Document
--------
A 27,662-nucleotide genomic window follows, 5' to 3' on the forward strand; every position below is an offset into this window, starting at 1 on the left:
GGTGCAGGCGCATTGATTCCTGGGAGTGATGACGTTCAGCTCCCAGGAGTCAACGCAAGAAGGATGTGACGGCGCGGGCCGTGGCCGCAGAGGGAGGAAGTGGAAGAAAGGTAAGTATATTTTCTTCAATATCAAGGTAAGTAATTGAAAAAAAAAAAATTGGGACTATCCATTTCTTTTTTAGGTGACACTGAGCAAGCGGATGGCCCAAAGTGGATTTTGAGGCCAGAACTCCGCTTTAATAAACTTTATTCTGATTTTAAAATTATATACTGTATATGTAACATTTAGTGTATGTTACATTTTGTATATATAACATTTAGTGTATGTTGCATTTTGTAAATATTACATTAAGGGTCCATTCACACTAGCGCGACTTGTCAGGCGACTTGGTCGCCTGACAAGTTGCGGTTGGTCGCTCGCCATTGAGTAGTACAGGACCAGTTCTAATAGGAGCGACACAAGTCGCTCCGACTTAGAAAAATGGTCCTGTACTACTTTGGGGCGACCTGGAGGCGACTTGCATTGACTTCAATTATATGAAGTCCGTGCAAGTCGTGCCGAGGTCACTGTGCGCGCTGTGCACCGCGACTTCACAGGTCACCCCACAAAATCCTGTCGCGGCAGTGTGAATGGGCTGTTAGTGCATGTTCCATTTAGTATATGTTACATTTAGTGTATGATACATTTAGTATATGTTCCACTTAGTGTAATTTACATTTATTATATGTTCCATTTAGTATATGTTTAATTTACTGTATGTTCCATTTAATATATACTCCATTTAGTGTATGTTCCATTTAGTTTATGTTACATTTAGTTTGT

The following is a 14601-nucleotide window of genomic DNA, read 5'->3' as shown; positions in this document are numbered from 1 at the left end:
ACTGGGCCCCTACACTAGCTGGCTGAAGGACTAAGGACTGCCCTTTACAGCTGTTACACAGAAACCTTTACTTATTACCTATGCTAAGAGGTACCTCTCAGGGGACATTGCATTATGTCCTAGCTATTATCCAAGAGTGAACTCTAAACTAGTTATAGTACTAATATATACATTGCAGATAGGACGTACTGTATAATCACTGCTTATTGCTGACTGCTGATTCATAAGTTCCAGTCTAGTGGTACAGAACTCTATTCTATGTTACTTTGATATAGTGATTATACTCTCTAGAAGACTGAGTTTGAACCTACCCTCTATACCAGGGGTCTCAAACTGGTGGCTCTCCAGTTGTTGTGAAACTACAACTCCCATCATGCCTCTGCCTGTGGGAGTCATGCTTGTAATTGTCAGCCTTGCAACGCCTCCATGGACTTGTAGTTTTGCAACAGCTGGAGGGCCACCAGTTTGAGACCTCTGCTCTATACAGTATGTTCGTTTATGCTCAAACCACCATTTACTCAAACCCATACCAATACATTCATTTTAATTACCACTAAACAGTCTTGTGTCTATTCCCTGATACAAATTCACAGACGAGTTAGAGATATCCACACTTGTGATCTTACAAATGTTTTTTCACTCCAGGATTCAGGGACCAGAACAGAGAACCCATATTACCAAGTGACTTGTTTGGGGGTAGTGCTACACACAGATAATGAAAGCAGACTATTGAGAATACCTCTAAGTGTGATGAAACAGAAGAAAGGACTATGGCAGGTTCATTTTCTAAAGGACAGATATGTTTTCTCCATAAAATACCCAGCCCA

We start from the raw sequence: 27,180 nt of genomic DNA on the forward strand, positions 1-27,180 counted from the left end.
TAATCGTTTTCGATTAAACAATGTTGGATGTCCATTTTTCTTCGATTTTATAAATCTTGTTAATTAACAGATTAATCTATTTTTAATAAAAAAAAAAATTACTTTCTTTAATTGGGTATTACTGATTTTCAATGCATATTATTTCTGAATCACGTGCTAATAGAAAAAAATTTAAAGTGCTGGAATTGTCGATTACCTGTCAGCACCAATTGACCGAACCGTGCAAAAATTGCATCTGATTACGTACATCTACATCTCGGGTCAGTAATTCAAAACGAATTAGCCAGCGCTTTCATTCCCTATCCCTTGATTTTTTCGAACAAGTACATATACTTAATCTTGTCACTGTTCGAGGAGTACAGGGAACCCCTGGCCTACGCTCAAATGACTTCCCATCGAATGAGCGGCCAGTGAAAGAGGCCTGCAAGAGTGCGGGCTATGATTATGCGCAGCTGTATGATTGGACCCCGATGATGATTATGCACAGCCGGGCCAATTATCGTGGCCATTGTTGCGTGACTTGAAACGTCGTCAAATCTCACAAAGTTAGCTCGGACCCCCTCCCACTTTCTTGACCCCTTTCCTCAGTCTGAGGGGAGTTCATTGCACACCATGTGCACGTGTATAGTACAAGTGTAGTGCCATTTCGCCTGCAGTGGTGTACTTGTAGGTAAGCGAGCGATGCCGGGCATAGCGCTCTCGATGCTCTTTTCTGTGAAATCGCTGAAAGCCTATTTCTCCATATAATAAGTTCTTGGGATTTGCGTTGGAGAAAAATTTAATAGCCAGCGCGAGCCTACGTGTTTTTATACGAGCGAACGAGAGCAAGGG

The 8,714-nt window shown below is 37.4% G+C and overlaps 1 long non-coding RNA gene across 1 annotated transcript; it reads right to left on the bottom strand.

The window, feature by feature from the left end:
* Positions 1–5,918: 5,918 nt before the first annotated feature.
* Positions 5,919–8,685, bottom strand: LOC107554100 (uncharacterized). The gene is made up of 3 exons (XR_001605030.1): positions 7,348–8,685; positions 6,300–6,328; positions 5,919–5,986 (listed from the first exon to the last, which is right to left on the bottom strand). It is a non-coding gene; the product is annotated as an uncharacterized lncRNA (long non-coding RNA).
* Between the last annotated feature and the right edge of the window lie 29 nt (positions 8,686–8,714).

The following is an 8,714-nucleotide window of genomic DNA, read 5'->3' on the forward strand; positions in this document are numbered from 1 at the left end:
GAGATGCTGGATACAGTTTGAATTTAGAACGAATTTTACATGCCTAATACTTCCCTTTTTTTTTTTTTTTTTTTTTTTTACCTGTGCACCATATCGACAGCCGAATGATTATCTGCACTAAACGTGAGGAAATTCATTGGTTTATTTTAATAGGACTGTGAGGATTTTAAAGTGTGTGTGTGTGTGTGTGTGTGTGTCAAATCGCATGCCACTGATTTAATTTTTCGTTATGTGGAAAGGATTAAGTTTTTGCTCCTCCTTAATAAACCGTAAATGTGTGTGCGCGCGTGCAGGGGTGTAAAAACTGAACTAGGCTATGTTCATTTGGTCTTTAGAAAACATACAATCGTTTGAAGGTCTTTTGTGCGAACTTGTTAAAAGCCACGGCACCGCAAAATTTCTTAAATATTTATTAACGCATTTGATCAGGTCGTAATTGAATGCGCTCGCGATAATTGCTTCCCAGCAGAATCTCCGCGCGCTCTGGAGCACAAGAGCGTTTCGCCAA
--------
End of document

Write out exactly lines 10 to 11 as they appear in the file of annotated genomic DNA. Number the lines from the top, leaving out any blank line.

* Positions 5,919–8,685, bottom strand: LOC107554100 (uncharacterized). The gene is made up of 3 exons (XR_001605030.1): positions 7,348–8,685; positions 6,300–6,328; positions 5,919–5,986 (listed from the first exon to the last, which is right to left on the bottom strand). It is a non-coding gene; the product is annotated as an uncharacterized lncRNA (long non-coding RNA).
* Between the last annotated feature and the right edge of the window lie 29 nt (positions 8,686–8,714).